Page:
Later, when the U.S.S.R over-extended itself in the Cold War and discredited itself in various matters, the State was brought to its knees in a political sea change. The change involved laissez faire capitalist democracy and the assumption that the market would produce fairness over time if given a chance. In reality, however, the move allowed the best assets to be sorted into elite hands without the public fully understanding what was transpiring. Granted, the dynamics of free commerce produced leakage of wealth into the general populace. But the ratio of wealth acquisition continues to favor plutocratic elites. (For more on the great robbery of Russian capital, see Jeff Gates’ 2000 book, “Democracy at Risk.”)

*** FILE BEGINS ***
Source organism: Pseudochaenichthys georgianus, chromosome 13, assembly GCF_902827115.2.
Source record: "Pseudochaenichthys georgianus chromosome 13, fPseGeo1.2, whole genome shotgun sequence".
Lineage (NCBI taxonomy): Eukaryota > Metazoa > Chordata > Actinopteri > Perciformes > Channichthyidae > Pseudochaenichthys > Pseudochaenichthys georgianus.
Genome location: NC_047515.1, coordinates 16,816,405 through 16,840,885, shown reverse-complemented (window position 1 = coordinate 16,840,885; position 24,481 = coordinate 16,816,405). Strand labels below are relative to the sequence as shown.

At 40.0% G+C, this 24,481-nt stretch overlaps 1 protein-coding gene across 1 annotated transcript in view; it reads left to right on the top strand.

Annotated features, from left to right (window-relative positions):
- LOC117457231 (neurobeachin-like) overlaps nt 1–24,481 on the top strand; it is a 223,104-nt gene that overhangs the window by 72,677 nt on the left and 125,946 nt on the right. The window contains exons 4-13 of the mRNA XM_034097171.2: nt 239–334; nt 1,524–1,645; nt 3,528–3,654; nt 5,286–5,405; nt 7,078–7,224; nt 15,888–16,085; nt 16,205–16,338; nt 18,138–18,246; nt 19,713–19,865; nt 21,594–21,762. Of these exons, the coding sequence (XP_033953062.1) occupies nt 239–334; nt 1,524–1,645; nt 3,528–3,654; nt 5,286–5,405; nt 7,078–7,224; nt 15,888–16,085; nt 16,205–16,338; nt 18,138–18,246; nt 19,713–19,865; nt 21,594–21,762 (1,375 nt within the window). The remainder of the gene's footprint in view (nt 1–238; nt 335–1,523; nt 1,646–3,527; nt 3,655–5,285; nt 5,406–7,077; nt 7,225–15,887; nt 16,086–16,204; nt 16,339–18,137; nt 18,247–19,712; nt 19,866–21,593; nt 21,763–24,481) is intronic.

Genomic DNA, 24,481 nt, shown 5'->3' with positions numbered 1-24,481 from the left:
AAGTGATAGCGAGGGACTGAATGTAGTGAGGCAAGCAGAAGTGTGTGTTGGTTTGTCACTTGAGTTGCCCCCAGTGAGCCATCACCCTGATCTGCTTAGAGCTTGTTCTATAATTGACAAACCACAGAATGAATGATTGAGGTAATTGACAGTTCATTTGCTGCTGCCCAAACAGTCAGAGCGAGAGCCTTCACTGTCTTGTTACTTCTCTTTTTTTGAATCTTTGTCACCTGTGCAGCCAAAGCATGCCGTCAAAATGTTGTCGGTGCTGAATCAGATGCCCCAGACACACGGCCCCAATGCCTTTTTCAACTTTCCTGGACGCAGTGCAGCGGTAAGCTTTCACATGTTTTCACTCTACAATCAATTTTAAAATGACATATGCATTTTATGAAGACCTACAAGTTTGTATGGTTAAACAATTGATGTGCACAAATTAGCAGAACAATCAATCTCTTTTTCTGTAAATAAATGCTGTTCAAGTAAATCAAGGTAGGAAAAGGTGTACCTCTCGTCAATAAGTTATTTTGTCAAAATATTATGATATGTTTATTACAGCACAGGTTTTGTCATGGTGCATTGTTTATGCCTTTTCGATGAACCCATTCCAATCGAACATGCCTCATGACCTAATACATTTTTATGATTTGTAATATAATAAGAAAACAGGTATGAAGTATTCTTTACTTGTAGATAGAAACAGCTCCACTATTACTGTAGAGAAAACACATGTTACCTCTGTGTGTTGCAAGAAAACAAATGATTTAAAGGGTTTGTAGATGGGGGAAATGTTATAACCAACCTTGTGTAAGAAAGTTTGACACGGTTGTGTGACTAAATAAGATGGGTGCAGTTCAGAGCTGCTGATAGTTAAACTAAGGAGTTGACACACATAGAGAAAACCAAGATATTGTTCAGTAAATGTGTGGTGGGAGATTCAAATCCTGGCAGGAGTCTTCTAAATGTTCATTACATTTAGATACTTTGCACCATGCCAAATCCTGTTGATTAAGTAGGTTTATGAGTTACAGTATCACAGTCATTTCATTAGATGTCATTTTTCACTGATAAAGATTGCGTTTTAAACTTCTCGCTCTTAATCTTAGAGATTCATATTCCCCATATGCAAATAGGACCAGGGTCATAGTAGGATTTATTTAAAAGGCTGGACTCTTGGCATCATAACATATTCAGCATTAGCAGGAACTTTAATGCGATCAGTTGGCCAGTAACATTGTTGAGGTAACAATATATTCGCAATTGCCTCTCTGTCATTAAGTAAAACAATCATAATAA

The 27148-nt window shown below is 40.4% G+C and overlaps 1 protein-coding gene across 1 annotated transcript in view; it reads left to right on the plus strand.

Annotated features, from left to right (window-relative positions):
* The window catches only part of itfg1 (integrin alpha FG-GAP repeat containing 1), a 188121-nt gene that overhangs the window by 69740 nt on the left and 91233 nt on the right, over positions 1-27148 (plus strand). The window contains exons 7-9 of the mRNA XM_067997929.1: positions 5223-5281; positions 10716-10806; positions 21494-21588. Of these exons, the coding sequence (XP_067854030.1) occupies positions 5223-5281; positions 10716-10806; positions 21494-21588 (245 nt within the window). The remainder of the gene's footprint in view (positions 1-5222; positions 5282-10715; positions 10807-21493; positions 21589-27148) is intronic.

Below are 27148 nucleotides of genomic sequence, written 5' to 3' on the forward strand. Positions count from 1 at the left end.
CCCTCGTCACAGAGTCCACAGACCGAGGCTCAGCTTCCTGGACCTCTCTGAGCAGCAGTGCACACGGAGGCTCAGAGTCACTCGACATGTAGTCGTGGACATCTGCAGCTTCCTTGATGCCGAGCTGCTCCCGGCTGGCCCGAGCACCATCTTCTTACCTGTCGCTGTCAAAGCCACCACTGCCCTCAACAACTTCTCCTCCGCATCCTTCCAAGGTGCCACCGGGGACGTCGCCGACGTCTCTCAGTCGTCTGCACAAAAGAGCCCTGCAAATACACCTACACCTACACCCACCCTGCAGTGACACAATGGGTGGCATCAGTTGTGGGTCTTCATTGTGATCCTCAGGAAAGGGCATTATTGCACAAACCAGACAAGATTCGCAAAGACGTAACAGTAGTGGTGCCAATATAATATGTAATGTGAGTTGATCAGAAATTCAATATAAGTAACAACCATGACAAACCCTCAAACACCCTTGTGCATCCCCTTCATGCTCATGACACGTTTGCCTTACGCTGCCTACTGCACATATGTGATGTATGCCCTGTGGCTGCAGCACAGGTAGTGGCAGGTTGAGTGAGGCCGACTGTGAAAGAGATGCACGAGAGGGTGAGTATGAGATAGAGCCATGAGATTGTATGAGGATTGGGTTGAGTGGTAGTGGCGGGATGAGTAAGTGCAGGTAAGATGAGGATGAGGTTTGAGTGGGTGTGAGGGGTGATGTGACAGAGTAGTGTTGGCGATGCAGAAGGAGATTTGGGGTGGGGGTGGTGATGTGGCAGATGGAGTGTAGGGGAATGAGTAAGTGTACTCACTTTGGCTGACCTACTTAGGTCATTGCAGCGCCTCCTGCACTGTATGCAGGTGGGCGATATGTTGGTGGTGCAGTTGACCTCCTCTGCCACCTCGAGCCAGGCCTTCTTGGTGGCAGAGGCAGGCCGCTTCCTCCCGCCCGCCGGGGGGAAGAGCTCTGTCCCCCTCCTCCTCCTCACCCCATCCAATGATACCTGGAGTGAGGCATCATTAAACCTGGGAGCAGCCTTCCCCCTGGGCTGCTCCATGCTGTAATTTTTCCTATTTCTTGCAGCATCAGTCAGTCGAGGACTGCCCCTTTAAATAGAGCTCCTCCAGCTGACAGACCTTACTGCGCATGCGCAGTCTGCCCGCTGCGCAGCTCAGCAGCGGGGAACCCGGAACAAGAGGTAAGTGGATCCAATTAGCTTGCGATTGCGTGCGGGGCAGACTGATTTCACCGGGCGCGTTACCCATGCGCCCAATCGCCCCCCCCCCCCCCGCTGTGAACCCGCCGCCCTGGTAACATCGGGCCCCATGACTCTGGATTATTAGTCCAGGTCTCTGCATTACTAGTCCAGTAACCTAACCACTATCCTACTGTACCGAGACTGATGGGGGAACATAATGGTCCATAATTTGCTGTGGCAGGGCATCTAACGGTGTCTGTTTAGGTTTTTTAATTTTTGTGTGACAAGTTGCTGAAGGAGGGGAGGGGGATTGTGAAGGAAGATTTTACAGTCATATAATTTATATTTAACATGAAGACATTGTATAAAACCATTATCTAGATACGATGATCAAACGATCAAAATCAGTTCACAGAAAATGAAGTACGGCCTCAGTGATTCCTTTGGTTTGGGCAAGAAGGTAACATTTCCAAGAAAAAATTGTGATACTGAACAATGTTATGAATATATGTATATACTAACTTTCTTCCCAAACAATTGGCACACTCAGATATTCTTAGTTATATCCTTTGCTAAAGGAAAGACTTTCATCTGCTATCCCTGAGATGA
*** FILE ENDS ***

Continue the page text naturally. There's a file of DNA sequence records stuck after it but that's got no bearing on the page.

Owing to differences in history and culture, a similar outcome is developing in the U.S. but through other means. The history of the U.S. is one of the dispersion of capital and governmental power, unlike the history of Russia. Hence, the U.S. has never had a class based revolution to capture and disperse centralized wealth. When wealth is dispersed in a broad Middle Class it takes decades of speculative interplay to shift it to the adroit hands that move the markets surreptitiously. Nevertheless, when working class people are creative and industrious, the differential of speculative gains between classes may not be sufficient to reduce people to dependence upon elites. Thus, a credit crisis is called for. But a credit crisis is only possible when people and businesses can be induced to over-extend themselves in debt.